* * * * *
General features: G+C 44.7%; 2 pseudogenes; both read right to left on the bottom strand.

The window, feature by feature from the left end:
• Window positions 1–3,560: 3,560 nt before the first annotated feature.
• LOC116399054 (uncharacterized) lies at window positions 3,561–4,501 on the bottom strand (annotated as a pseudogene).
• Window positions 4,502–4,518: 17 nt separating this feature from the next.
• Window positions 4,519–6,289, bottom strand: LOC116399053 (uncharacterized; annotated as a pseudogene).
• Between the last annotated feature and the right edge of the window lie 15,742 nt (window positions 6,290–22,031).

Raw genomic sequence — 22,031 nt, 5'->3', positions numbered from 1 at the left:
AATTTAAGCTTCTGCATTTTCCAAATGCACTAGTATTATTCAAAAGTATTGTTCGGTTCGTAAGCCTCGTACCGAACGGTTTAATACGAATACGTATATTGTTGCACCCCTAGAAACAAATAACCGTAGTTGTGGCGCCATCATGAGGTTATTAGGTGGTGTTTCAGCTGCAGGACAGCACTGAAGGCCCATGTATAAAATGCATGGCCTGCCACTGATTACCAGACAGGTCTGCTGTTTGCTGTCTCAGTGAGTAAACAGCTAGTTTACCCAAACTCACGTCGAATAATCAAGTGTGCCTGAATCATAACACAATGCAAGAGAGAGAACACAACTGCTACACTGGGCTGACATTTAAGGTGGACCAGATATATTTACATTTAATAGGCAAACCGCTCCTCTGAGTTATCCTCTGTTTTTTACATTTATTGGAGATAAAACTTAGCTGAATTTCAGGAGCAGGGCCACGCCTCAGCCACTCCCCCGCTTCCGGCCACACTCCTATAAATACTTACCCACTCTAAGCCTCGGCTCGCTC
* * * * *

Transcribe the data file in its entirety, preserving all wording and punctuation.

General features: G+C 44.7%; 2 pseudogenes; both read right to left on the bottom strand.

The window, feature by feature from the left end:
• Window positions 1–3,560: 3,560 nt before the first annotated feature.
• LOC116399054 (uncharacterized) lies at window positions 3,561–4,501 on the bottom strand (annotated as a pseudogene).
• Window positions 4,502–4,518: 17 nt separating this feature from the next.
• Window positions 4,519–6,289, bottom strand: LOC116399053 (uncharacterized; annotated as a pseudogene).
• Between the last annotated feature and the right edge of the window lie 15,742 nt (window positions 6,290–22,031).

Raw genomic sequence — 22,031 nt, 5'->3', positions numbered from 1 at the left:
AATTTAAGCTTCTGCATTTTCCAAATGCACTAGTATTATTCAAAAGTATTGTTCGGTTCGTAAGCCTCGTACCGAACGGTTTAATACGAATACGTATATTGTTGCACCCCTAGAAACAAATAACCGTAGTTGTGGCGCCATCATGAGGTTATTAGGTGGTGTTTCAGCTGCAGGACAGCACTGAAGGCCCATGTATAAAATGCATGGCCTGCCACTGATTACCAGACAGGTCTGCTGTTTGCTGTCTCAGTGAGTAAACAGCTAGTTTACCCAAACTCACGTCGAATAATCAAGTGTGCCTGAATCATAACACAATGCAAGAGAGAGAACACAACTGCTACACTGGGCTGACATTTAAGGTGGACCAGATATATTTACATTTAATAGGCAAACCGCTCCTCTGAGTTATCCTCTGTTTTTTACATTTATTGGAGATAAAACTTAGCTGAATTTCAGGAGCAGGGCCACGCCTCAGCCACTCCCCCGCTTCCGGCCACACTCCTATAAATACTTACCCACTCTAAGCCTCGGCTCGCTC